• Step 3. Describe the Activities and Purposes of the Focal Points, Places, and Target Areasand describe the Environmental and Social Committee and Establish the MeetingProgram for the Environmental and Social Committee2.4. Terms of Reference for Environmental and Social Focal PersonsThis resource is an example of a terms of reference, or a job description, of anEnvironmental and Social Focal Person in a Human Resources position. Thequalifications, management, and activities of the Focal Person will vary depending onthe type of Focal Person and your company’s situation. You can make a shortdescription like this for every Focal Person in your company. Qualifications: □ Background in accounting, auditing, environmental engineering, environmental and social standards, community outreach, or a related field. □ Interest to continue his/her professional development in business-related environmental and social impacts and responses, specifically in environmental management systems, environmental assessments, business- community relations, and health and safety workplace issues. □ Willing to engage in continuous self-learning on environmental, health and safety, and community issues affecting the workplace and the broader community. □ Good communication and leadership skills. Management: □ This position will be assigned in writing by management. □ Reports to and advises the Environmental and Social Committee on environmental and social issues related the company every month. □ Commits to providing updated communication and/or training material, as appropriate. Major Activities: □ Conduct an environmental and social impact assessment of the company and report back to the Environmental and Social Committee. □ Develop and conduct an environmental and/or worker health and safety training day. □ Develop an initiation program on the company’s environmental and social program, policy, and commitment for new employees. 40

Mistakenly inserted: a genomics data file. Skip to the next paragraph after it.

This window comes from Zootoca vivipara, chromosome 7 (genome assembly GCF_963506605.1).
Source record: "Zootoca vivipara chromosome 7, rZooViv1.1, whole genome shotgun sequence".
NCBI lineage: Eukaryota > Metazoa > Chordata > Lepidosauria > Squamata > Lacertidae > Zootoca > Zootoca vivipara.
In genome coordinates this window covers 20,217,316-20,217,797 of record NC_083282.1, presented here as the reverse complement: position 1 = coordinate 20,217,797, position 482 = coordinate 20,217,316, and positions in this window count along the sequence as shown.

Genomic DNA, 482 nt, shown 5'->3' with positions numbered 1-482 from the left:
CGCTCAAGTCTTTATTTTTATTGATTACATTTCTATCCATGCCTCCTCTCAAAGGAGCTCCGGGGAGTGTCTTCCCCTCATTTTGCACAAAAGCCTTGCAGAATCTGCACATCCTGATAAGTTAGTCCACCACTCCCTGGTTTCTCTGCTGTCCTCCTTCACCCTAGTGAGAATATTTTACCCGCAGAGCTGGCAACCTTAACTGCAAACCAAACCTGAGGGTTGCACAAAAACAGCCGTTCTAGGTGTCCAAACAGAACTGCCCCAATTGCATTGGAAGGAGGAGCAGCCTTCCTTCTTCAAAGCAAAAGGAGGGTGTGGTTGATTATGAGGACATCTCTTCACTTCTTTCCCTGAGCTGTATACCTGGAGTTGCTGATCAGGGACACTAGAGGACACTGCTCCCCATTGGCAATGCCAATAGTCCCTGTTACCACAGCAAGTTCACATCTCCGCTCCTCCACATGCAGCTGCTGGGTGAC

• Step 3. Describe the Activities and Purposes of the Focal Points, Places, and Target Areasand describe the Environmental and Social Committee and Establish the MeetingProgram for the Environmental and Social Committee2.5. Terms of Reference for the Environmental and Social CommitteeThis document is to help you describe the Environmental and Social Committee in yourworkplace, including its 1) membership, 2) management, and 3) major activities. Use itas a guideline to write the terms of reference for your company’s Environmental andSocial Committee.Company Name____________________________ Date__________1. Committee MembershipThe Committee has ____ number of members. The positions are (Chairperson, Vice-Chairperson, Secretary, Treasurer,etc.):____________________________________________________________________________________________________________________________________________________________________________________________________________________________Members represent persons from: □ Management □ Young workers □ All departments □ The community □ The labor union □ The Health and Safety Committee □ The Auditor Office □ The Budget Office □ Environmental engineers □ Other(s)___________________________________________________________ _____________________________________ 41